The Ballestas Islands are a group of small rocky islands that are part of the National Reserve System of Islands, Islets, and Puntas Guaneras in the South Pacific Ocean in Peru. It is one of the 76 protected natural areas that constitute Peru’s National System of protected natural areas.
The Ballestas Islands are located in the Pacific Ocean off the coast of Peru, in front of the National Reserve of the district of Paracas, very close to the province of Pisco in the department of Ica. The islands are located about 260 km south of the city of Lima. The Ballestas Islands are located 7.7 km northwest of the Paracas peninsula, and 19 km as the crow flies from El Chaco, Paracas. To the north of Ballestas, at 8.2 km, are the Chincha islands and 10.17 km southwest of San Gallan island. It has three islands: Ballesta Centro, Ballesta Norte, and Ballesta Sur.
The Ballestas Islands are located south of the city of Lima in the department of Ica, also known as the Galapagos of the poor.
The Ballestas Islands are where various species, such as birds and mammals, are concentrated, such as the Humboldt penguin, the Peruvian penguin, sea lions, and dolphins. Tourists can visit this ecosystem by boat to avoid disturbing the animals’ habitat.
To get to the Ballestas Islands from Lima, you will have to take a bus or rent a car to the district of Paracas in the province of Pisco in the department of Ica. The distance from the city of Lima is 292 km. That is to say, 4 hours of trip approximately. Then, the trip to the Ballestas Islands starts from the El Chaco dock, located 19.7 km from the final destination. The time of the tour is 2 hours, and it is done in shifts of 8 a.m. and 10 a.m. because after 11 a.m., the tide rises, and the visit becomes complicated. The tour to the islands is done in boats or very safe boats.
The origin of the Ballestas Islands refers to the fact that they were ancient sailing routes. Archaeological artifacts from the Moche culture developed between 100 B.C. and 700 A.D. on the northern coast of Peru and the closest culture, Paracas. There is the iconography of sea lion hunting.
The Ballestas Islands have been a UNESCO World Heritage Site since 1994 for the diversity of their fauna, the presence of sea lions, and for being a place where birds and other species are concentrated.
The Ballestas Islands receive tourists yearly because they have a good climate. The first quarter of the year is the summer months on the Peruvian coast, the ideal time to visit this place. In the first six months of 2022, it has received more than 400,000 tourists. The Paracas Chamber of Tourism and Foreign Trade projects more than one million domestic and foreign tourists by 2023.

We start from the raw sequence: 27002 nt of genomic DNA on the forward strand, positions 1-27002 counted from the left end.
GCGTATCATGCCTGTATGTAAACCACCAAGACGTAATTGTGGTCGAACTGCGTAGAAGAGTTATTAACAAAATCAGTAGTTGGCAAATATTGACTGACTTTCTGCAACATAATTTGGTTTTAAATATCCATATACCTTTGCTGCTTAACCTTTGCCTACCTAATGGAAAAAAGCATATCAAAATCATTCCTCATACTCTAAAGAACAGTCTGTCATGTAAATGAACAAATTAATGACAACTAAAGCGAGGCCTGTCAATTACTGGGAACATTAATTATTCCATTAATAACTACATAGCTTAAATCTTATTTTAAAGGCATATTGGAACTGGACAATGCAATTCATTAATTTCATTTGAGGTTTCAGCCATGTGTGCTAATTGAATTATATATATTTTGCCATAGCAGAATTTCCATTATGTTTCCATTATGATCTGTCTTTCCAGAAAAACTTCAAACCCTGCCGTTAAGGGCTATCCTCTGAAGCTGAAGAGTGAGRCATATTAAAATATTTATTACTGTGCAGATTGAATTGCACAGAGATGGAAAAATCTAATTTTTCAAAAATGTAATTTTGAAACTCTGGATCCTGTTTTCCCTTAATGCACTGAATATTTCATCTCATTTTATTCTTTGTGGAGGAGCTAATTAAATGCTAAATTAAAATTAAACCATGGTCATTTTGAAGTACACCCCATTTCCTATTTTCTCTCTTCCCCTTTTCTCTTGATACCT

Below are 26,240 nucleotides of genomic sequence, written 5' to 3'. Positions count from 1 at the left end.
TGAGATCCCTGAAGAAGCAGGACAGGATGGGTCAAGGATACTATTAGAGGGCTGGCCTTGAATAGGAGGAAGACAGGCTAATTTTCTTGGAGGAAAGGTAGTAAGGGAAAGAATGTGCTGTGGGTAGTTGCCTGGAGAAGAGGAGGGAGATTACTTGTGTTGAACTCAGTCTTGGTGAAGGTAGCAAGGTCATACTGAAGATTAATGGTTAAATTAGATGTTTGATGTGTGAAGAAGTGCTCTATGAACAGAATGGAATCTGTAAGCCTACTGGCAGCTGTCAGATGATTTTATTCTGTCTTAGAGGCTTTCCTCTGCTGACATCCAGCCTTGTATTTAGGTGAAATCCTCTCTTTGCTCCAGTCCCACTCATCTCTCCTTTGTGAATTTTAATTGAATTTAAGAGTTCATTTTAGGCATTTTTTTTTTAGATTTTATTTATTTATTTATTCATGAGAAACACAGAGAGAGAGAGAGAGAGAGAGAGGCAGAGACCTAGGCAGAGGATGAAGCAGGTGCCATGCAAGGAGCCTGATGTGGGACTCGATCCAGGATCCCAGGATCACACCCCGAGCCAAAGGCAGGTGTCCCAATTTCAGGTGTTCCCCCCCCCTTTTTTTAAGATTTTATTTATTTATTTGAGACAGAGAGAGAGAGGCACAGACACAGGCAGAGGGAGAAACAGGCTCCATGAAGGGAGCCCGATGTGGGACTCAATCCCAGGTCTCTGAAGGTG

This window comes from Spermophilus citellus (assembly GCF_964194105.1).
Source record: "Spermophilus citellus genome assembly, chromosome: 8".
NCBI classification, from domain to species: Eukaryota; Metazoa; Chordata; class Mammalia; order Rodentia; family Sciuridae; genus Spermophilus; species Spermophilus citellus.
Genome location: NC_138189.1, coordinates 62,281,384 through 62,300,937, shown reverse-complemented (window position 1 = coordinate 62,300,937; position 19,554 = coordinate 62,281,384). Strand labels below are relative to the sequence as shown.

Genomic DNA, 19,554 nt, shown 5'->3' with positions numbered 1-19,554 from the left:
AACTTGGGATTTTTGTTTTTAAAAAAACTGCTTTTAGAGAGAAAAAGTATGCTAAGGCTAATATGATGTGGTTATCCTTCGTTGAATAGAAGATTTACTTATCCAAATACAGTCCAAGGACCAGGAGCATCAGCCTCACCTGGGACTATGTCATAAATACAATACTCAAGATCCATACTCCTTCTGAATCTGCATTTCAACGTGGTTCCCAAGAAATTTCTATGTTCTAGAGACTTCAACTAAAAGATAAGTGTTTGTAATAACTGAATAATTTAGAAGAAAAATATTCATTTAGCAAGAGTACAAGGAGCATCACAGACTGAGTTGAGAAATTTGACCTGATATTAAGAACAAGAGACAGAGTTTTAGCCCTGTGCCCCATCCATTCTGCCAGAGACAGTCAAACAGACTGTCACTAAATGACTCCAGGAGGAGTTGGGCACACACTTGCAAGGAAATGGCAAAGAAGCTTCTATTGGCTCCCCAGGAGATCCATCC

What is the history of Las Ballestas?
Pre-Hispanic period (1st to 16th century): This period marks the beginning of the history of the Ballestas Islands. Archaeological objects were found and rescued, even though the high intensity of guano extraction changed the islands’ surface. The objects found were from the Moche Culture between the first and eighth centuries A.D.
This culture extended along the northern coast of Peru; however, some archaeological pieces were found in the southern islands, demonstrating a development in navigation and cultural exchange between the northern and southern extremes. Wooden rods, textile fragments, sea lion sculptures in bone, and human remains were found. Scenes of navigation and human sacrifices on the islands represented the hunting of sea lions.
An interesting fact is that in the Larco Museum in the district of Pueblo Libre in Lima, a sculptural bottle shows a typical island scene with sea lions and boats. According to Anne-Marie Hocquenghem, in her book Mochica Iconography (1981), the islands were sacred places where sacrifices were made, as well as sea lion hunting and fishing activities.
There are relics of this culture in the Ballestas Islands and in the Chimú culture, where two sculptures representing local curacas were found, including a pitcher in the shape of a Peruvian hairless dog. This animal was part of the cult of the ancestors, which reaffirms that the islands were sacred.
The chronicler Garcilaso de la Vega and historian Maria Rostworowski add that the ancient Peruvians performed complex religious ceremonies oriented to fishing and going on pilgrimages from the north coast to the islands to worship.